Earlier this month, and six months into my new role as Director of Membership at UKGBC, I hosted our member-exclusive Building Beyond event. Standing in the Barbican in front of over 70 UKGBC members and staff, I was more nervous than I expected to be. Perhaps because my boss, our CEO, Julie Hirogoyen and our incoming CEO, Smith Mordak, were in attendance. Or perhaps it was because the brightest industry minds from our membership were gathered in the room, ready to discuss the most pressing issues and opportunities facing the industry.  

I need not have been nervous. This year’s theme was a dive deep into the ideas that go beyond net zero and take a step closer towards regenerative design and nature recovery and we had two brilliant projects that inspired lively discussions throughout the room. Mina Hasman, Sustainability Director and Climate Advocacy Lead at SOM presented Urban Sequoia, a regenerative design concept and Jenny Ross, Associate Ecologist at Buro Happold presented Mayfield Park, Manchester’s first new public park in over a century which has sustainable ecology at its core. 

What is regenerative design?

Regenerative design is a topic that is rapidly gaining traction as leading voices throughout the industry suggest it’s the only viable route to meet our climate and nature targets. It is an approach that seeks to go beyond ‘sustainable design’ by enabling human and natural systems to repair, adapt and evolve to maintain a healthy state. It applies holistic and systemic thinking, focused on creating net positive outcomes across a broad range of topics. Regenerative design does not just consider a building in isolation, it also looks at how it is beneficial to and interconnected with surrounding (eco)systems. Elements of regenerative design we might see on projects now include ‘triple net zero’ approaches (energy, water, waste), use of materials that sequester carbon and pollutants, and the promotion of biodiversity, wellness and social equity within surrounding communities. With the term increasingly mainstreaming, we brought the topic to the tables for our members to discuss the challenges and opportunities regenerative design presents. 

Drawing from Mina and Jenny’s thought-provoking case studies, members exchanged ideas on how the industry can drive forward regenerative building and challenge the prevailing mindsets to enable this paradigm shift. The discussions brought together diverse perspectives from members representing the breadth of the built environment chain, all with varied backgrounds and expertise but who share a strong commitment to achieving radically sustainable outcomes. The event’s informal and collaborative spirit provided a real opportunity for our members to hear fresh perspectives, case studies and first-hand thought leadership from those in the industry already delivering change.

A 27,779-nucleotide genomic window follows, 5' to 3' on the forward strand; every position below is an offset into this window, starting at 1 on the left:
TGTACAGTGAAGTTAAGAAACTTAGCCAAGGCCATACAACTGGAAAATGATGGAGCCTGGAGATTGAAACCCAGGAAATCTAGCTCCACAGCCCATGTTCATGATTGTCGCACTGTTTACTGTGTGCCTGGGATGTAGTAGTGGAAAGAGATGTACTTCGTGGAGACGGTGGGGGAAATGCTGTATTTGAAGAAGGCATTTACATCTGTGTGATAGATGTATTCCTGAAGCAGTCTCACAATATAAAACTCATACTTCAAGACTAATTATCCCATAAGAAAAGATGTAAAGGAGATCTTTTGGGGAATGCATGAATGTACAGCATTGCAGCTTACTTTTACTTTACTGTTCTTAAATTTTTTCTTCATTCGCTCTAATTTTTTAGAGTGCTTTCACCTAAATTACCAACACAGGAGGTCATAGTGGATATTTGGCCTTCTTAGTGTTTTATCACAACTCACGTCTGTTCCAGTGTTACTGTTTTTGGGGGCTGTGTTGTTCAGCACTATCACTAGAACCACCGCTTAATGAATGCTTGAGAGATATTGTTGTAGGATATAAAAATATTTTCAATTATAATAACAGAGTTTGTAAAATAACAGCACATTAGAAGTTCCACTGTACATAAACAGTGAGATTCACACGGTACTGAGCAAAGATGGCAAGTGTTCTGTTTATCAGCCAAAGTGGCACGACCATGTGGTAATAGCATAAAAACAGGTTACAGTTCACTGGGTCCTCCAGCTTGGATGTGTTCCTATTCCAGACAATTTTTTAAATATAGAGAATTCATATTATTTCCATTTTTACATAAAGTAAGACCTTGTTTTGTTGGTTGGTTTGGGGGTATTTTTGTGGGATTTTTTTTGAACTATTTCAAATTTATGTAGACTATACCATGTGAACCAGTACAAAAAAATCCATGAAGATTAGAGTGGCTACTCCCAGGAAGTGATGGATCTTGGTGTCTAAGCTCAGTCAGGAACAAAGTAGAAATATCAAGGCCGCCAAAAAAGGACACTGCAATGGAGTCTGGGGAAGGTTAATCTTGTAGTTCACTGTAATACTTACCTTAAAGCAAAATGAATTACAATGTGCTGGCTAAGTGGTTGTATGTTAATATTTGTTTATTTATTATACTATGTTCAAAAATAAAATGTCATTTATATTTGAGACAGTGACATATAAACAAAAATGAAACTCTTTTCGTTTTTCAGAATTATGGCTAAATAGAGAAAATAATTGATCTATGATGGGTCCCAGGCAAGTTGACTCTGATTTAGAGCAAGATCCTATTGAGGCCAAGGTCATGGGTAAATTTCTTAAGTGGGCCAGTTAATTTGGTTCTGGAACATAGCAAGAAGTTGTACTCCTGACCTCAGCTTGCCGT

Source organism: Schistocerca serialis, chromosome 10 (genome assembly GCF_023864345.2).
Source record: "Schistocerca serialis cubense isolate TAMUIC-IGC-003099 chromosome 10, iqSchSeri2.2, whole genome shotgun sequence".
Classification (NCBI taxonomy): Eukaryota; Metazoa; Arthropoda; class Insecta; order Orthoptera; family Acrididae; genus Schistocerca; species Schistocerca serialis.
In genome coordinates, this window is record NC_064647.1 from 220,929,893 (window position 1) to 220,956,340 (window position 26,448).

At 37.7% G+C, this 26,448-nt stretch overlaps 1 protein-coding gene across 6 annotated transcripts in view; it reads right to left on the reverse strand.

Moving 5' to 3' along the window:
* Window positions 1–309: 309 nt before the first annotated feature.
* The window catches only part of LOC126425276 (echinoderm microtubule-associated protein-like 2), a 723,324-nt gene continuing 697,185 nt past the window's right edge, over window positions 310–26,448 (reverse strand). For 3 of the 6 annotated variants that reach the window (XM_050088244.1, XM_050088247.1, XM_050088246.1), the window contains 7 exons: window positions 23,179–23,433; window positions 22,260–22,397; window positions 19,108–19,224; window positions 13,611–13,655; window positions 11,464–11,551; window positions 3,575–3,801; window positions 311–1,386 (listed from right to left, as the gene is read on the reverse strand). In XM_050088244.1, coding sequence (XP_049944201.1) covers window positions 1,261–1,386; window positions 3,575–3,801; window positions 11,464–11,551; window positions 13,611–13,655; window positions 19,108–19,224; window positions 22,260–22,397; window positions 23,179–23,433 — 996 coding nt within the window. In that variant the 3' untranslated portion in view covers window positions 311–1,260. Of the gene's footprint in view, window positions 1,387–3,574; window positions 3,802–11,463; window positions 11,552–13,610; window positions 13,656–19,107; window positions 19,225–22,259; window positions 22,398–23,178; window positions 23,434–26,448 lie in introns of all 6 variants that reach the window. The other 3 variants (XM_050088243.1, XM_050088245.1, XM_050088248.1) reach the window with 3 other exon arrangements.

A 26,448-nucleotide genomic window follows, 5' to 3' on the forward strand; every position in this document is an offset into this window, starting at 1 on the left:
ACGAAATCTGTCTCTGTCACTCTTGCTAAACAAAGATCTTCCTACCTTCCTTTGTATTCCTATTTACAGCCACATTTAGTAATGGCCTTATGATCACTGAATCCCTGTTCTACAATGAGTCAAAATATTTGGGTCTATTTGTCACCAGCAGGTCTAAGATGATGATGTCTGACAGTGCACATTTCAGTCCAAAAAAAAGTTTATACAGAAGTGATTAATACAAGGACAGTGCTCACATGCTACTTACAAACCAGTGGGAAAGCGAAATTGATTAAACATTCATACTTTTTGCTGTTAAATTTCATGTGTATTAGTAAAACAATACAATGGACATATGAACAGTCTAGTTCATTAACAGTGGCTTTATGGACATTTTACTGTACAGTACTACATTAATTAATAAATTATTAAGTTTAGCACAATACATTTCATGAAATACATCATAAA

The power of collaboration

We all work collaboratively, this isn’t something new, but the discussions at Building Beyond did remind me how much faster we can go in addressing the climate and nature crisis if we did much more of it, and even go further to put aside competition and “open source” our ideas and solutions.  

At Future Build last week, I heard about a great project, where sharing commercially sensitive data, processes and innovations and genuinely working in collaboration, has offered all the partners huge gains. The Retrofit Accelerator for Homes Innovation Partnership is a very interesting case study in private and public sector cooperation.  By sharing our ideas and inviting others to contribute, we can help build a more inclusive, transparent, and sustainable future.  Open sourcing our ideas can accelerate innovative and effective solutions, promote transparency and accountability and lead to more rigorous and robust ideas.  Might open sourcing more of our ideas help tackle the climate and nature crisis at the speed and scale required? 

UKGBC member opportunities

We’ve seen at UKGBC’s Collaboration Café events just how open our members are to sharing ideas, solutions and insights that will help us collectively address the challenges we face as an industry. This year at UKGBC we’re building on the momentum and success of COP15, where nature had its ‘Paris moment’, and collaborating with our network to deliver more progress through our Resilience and Nature programme, including a new series of Collaboration Cafés under this theme. 

We’re committed to supporting our members to have more ambition in this space, and for this to convert into tangible and measurable action to make our buildings, communities, towns, cities and infrastructure more climate-resilient and nature positive. To do this, we know it’s vital that all levels of built environment professionals are empowered, and our extensive range of leadership, learning and development opportunities empowers individuals to drive this change within their organisations.  

If you would like to find out more about how UKGBC can power the acceleration of your sustainability journey, then please get in touch.   

To see the power of open collaboration in practice, join one of our Spring Social and Net Zero Carbon Buildings Solutions Forum events, both hosted across our local area networks exclusively for UKGBC members. The new series of Collaboration Cafés will open for registration soon, watch this space